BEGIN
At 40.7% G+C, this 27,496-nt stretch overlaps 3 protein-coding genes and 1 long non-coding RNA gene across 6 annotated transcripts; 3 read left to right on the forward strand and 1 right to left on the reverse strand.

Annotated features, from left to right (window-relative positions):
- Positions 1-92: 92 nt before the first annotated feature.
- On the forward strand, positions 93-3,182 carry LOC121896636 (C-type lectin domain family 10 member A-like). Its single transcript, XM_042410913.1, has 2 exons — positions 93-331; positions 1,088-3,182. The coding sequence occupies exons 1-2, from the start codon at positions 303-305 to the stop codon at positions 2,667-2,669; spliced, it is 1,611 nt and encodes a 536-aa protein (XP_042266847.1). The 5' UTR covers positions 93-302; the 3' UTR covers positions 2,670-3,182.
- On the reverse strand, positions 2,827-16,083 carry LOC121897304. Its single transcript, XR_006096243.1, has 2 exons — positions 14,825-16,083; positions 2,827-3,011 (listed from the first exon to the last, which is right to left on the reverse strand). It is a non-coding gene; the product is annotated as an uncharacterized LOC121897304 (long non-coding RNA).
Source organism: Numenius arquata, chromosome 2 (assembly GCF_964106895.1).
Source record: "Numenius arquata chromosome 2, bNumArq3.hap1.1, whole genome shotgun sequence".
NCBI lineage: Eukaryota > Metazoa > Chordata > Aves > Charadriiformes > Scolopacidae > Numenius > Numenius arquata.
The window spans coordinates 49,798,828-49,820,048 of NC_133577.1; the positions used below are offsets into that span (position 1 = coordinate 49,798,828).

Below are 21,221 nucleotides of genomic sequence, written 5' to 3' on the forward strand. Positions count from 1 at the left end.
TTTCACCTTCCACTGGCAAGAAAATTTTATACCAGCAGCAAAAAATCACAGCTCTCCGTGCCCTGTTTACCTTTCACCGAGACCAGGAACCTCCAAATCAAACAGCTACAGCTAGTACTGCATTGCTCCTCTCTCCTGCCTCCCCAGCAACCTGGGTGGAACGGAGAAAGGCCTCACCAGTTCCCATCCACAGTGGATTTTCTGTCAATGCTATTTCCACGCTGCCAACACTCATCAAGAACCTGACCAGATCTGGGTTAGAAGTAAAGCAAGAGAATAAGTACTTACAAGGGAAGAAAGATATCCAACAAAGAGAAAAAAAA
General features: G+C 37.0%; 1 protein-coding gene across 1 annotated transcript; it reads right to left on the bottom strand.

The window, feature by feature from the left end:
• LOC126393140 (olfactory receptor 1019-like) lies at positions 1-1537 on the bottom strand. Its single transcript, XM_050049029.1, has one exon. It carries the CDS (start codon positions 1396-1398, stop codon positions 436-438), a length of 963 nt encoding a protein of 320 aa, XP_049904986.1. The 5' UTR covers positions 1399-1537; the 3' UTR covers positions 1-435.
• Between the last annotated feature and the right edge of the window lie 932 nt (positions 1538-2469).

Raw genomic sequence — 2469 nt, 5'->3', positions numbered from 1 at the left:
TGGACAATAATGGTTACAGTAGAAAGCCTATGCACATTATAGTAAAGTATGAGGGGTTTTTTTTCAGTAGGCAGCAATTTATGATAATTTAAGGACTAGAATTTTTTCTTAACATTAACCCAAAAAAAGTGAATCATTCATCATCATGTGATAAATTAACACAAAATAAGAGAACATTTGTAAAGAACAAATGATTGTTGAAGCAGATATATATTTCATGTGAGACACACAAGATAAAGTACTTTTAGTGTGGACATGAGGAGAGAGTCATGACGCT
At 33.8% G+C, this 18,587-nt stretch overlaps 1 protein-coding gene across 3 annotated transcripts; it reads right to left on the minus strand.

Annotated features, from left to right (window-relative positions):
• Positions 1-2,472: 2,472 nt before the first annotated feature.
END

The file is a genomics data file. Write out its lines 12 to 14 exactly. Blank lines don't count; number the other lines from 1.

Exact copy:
General features: G+C 37.0%; 1 protein-coding gene across 1 annotated transcript; it reads right to left on the bottom strand.

The window, feature by feature from the left end:
• LOC126393140 (olfactory receptor 1019-like) lies at positions 1-1537 on the bottom strand. Its single transcript, XM_050049029.1, has one exon. It carries the CDS (start codon positions 1396-1398, stop codon positions 436-438), a length of 963 nt encoding a protein of 320 aa, XP_049904986.1. The 5' UTR covers positions 1399-1537; the 3' UTR covers positions 1-435.